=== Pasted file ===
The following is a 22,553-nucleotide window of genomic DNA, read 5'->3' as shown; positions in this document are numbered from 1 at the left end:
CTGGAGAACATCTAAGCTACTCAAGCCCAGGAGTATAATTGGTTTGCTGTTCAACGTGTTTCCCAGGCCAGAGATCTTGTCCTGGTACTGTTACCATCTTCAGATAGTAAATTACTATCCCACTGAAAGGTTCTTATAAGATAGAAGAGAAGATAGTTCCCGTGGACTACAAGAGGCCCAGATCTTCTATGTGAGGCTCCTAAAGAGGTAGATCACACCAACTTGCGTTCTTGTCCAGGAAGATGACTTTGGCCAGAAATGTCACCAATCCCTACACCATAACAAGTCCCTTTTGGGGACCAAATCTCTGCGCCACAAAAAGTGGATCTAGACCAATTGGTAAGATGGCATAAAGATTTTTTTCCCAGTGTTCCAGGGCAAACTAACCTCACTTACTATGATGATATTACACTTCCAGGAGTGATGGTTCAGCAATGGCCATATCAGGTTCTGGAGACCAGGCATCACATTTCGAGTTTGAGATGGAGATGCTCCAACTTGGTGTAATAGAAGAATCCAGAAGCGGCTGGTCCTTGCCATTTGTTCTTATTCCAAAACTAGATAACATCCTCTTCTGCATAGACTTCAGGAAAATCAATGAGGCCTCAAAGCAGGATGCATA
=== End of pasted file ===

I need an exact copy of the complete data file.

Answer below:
The following is a 22,553-nucleotide window of genomic DNA, read 5'->3' as shown; positions in this document are numbered from 1 at the left end:
CTGGAGAACATCTAAGCTACTCAAGCCCAGGAGTATAATTGGTTTGCTGTTCAACGTGTTTCCCAGGCCAGAGATCTTGTCCTGGTACTGTTACCATCTTCAGATAGTAAATTACTATCCCACTGAAAGGTTCTTATAAGATAGAAGAGAAGATAGTTCCCGTGGACTACAAGAGGCCCAGATCTTCTATGTGAGGCTCCTAAAGAGGTAGATCACACCAACTTGCGTTCTTGTCCAGGAAGATGACTTTGGCCAGAAATGTCACCAATCCCTACACCATAACAAGTCCCTTTTGGGGACCAAATCTCTGCGCCACAAAAAGTGGATCTAGACCAATTGGTAAGATGGCATAAAGATTTTTTTCCCAGTGTTCCAGGGCAAACTAACCTCACTTACTATGATGATATTACACTTCCAGGAGTGATGGTTCAGCAATGGCCATATCAGGTTCTGGAGACCAGGCATCACATTTCGAGTTTGAGATGGAGATGCTCCAACTTGGTGTAATAGAAGAATCCAGAAGCGGCTGGTCCTTGCCATTTGTTCTTATTCCAAAACTAGATAACATCCTCTTCTGCATAGACTTCAGGAAAATCAATGAGGCCTCAAAGCAGGATGCATA